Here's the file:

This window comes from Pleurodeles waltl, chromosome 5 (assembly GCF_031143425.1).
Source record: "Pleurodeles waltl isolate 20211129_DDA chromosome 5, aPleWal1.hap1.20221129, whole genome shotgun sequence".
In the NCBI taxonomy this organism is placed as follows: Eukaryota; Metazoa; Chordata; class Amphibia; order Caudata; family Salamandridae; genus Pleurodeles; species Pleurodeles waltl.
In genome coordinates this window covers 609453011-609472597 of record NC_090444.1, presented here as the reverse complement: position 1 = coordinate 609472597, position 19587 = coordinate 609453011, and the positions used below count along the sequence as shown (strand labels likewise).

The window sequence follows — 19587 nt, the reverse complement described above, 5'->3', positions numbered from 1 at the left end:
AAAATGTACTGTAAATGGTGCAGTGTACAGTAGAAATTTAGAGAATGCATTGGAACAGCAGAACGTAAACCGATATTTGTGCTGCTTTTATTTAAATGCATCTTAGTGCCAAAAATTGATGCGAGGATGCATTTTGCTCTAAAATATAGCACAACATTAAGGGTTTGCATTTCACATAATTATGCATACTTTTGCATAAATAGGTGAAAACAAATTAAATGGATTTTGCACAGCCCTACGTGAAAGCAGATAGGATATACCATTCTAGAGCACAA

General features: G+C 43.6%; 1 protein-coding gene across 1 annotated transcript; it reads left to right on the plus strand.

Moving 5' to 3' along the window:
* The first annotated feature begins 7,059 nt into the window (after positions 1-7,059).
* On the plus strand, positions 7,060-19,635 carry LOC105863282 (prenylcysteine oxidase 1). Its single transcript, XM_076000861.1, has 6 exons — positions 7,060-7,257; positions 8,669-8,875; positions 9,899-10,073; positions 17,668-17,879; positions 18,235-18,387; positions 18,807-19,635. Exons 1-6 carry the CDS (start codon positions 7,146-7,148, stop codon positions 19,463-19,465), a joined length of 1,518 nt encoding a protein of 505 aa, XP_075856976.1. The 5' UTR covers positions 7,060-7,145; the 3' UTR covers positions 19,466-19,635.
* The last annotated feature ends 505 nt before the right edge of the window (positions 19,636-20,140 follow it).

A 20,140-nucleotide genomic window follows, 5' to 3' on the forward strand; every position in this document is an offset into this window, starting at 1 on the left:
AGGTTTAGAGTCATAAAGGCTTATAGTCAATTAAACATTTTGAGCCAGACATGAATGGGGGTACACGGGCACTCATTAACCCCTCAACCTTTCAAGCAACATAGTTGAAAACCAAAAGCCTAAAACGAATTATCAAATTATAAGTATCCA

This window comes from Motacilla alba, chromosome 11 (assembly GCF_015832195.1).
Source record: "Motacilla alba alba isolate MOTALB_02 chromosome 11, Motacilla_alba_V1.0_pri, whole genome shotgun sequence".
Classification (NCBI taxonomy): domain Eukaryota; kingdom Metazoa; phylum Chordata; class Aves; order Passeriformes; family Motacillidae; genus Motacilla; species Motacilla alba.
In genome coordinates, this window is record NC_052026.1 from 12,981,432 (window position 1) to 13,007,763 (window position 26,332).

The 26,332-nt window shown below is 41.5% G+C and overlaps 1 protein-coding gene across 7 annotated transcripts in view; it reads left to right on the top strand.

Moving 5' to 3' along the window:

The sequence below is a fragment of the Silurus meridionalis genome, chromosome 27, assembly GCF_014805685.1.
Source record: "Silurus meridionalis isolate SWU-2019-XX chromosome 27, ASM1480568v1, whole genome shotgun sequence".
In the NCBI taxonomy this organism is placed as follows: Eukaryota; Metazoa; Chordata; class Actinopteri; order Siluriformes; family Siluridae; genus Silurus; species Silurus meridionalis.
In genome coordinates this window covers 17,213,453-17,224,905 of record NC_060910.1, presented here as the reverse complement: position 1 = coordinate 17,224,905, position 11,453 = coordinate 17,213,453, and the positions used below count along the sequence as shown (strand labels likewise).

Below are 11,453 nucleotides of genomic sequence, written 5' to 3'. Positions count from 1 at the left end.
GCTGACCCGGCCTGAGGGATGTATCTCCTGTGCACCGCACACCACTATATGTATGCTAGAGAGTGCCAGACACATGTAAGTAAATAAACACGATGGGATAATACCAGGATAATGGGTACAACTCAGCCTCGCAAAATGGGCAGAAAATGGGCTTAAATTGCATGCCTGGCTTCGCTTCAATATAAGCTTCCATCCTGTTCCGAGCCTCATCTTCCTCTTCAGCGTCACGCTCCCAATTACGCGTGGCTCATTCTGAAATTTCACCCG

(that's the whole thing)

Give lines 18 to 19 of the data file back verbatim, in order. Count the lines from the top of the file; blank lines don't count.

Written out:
The 26,332-nt window shown below is 41.5% G+C and overlaps 1 protein-coding gene across 7 annotated transcripts in view; it reads left to right on the top strand.

Moving 5' to 3' along the window: